Dear Emuna

I know that I am very lucky compared to so many others during Covid-19. My husband and I are both still working which means that not only do we receive our regular income but our time is also being used productively. Our children are out of the house so we are not struggling with remote learning and the whole in-school, out-of-school yo-yo-ing. And yet I still find myself climbing the walls and going a little crazy, so to speak.

With all the good, I feel trapped – there is quite literally nowhere to go and nothing to do. This can lead to petty bickering with my husband – and worse. I know it’s not his fault but somehow I think he should be able to fix things. I need some advice to keep moving forward here. Please help.


Dear Trapped,

Relax. You are describing a situation that many of us find ourselves in and that we are all negotiating to the best of our abilities, some days with more success than others.

I think that back in March (how long ago that now seems) when we thought it was going to be a few months of lock-down, we all lifted up and actually adjusted to our new normal. And I think most of us did a pretty good job. But then it didn’t end. It turned out not to be just a small blip but an ongoing challenge – to our sense of selves, our relationships, to how we live our lives.

And while your challenges may not be as great as some – and I think it’s good to take a moment to stop and appreciate that and say thank you God – they are nevertheless your challenges and they are very real.

In the first place, it is very tempting to take out our frustrations on the closest object, in this case your husband. He is the handiest and safest target. Like you, he is literally not going anywhere! But, as you obviously recognize, this is a destructive strategy. Fighting this deadly disease and its ramifications is enough of a struggle without adding marital struggles to the mix. Instead of seeing him as your enemy, you need to view him as your ally. You are in this battle together and you can discuss together how to make the most of it.

Even small things like a walk outside everyday (no matter the weather!) can change your perspective and give you both new life. Add to that, some Torah learning and you both deepen who you are and your connection with each other.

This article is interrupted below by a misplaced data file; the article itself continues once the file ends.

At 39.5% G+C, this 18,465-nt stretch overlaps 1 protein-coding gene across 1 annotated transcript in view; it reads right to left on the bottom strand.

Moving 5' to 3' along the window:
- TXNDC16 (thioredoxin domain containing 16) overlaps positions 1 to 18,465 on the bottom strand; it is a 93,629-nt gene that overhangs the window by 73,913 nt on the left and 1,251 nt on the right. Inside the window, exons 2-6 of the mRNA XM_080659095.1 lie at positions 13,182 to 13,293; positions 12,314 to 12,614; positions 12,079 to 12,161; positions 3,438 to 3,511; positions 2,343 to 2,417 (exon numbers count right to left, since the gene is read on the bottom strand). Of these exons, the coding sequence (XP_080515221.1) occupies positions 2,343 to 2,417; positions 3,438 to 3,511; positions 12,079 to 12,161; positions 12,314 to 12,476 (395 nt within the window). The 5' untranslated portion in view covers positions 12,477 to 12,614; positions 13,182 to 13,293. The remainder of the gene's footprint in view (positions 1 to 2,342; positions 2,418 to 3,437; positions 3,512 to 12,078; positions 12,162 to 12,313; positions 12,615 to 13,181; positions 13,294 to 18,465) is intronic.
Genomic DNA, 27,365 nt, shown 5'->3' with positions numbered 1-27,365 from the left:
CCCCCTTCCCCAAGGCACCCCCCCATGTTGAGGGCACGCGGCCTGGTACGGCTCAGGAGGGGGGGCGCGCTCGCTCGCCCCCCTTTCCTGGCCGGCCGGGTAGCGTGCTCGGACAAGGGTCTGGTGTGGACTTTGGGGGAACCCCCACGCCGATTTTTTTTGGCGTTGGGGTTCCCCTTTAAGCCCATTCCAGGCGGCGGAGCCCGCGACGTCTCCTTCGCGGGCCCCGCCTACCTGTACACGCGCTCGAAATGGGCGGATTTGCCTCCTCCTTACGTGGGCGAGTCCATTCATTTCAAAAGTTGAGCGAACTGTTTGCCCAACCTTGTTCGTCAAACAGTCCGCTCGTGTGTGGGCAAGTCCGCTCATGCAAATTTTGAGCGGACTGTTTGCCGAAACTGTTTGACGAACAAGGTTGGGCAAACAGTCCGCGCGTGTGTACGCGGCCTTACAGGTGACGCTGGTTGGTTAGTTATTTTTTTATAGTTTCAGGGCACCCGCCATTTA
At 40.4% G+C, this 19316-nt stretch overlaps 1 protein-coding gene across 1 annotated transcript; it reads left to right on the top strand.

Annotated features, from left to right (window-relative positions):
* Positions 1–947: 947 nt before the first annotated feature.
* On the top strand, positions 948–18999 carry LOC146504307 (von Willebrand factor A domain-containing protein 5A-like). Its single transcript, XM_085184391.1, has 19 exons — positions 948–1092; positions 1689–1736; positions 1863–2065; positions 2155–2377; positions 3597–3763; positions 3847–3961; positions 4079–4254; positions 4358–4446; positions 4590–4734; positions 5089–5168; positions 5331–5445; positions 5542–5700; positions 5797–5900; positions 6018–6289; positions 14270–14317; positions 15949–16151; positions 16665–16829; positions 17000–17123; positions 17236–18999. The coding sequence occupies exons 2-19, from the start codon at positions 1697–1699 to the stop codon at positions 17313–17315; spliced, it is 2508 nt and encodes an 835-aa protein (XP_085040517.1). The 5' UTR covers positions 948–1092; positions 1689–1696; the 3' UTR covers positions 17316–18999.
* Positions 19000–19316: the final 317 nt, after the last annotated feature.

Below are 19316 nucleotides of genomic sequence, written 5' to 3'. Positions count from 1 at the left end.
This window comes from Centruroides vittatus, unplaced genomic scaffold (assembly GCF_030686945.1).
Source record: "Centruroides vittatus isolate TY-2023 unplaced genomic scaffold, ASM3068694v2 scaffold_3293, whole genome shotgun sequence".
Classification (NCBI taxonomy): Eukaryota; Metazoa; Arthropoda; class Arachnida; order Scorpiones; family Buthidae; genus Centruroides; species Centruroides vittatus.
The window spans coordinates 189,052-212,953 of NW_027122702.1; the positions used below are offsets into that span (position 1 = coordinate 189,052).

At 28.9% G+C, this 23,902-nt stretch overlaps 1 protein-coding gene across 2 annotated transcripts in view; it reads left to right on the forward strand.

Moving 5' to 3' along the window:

While it is, God forbid, possible that your marriage can be an unforeseen casualty of the coronavirus, it can also be an opportunity to create deeper closeness and understanding. You now have all the time with your husband that you always wanted (!); instead of kvetching about it, try to make the most of it. Appreciate this gift of time.

And it’s not just a gift for your marriage; it’s a gift for you individually as well. I am empathic to the cabin fever and I definitely feel some of it myself but I also know that this kind of time will never come again, time when my commitments are fewer, when I’m spending less time in the car, less time at appointments or errands, freeing up a tremendous opportunity to learn and grow. Take all that frustrated energy and channel it into this productive arena.

I remember what it was like when I was young and single and in seminary and all I had to do was learn and work on myself. While I clearly have a lot more responsibilities now than I had then, even in these unique Covid-driven circumstances, I can catch a glimpse of that younger self and those opportunities. Make yourself a list of things you’d like to learn and ways you’d like to grow. Invest in some books, some notebooks, some pens. Get your husband on board and see what you can learn together.

Hopefully this will be a time we can soon look back on. But wouldn’t it be wonderful if we could look back on it as a time of unique productivity in our spiritual lives, or focused learning and growth and connection with the Almighty? And a fun crafts project on the side wouldn’t hurt either…